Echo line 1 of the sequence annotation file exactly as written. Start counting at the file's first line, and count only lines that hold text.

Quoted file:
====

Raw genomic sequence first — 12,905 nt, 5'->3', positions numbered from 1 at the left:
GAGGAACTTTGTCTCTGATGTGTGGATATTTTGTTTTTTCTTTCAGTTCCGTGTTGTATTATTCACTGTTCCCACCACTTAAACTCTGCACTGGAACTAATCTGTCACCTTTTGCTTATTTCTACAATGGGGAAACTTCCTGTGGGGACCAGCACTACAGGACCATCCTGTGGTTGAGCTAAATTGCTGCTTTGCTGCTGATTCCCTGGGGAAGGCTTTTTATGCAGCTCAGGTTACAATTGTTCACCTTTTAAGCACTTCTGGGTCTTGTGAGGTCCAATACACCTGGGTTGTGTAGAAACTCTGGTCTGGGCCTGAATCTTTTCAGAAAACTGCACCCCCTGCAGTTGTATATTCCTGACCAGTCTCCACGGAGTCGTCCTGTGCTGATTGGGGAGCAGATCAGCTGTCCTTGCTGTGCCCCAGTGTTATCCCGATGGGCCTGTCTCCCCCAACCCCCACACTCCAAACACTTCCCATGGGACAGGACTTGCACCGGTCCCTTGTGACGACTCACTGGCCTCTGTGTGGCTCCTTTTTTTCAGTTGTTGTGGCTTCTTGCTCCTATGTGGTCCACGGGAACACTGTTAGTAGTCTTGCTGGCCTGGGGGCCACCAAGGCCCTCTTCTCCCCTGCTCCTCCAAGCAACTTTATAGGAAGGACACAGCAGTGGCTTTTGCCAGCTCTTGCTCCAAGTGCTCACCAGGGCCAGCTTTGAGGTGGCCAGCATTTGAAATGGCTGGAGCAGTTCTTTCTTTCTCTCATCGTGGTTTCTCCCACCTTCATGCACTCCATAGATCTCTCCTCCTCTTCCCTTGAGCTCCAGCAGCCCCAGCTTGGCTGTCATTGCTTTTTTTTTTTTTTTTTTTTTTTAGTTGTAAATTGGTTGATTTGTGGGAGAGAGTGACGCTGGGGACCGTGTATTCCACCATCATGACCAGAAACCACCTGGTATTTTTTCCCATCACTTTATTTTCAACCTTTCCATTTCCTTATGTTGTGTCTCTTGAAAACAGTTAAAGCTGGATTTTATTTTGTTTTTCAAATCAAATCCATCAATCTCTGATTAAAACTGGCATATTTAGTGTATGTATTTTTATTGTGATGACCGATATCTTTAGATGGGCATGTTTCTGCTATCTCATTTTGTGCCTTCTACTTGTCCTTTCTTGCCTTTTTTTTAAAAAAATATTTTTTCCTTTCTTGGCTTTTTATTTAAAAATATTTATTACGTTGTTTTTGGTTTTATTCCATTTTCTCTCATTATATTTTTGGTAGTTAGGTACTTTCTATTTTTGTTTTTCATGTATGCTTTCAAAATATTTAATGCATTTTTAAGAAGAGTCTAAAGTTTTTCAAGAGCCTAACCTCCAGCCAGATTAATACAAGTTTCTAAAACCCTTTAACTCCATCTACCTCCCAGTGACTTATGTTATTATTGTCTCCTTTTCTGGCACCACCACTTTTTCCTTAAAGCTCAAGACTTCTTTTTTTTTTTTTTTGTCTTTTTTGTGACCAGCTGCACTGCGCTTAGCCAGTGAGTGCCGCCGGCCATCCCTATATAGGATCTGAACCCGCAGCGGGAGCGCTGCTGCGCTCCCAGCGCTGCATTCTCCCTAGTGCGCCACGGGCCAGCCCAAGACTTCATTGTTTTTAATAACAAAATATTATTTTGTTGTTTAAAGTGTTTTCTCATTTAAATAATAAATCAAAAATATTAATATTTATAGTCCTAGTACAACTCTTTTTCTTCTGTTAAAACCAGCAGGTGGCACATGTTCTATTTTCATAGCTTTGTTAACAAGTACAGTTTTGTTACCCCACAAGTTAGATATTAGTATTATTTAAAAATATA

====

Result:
Raw genomic sequence first — 12,905 nt, 5'->3', positions numbered from 1 at the left: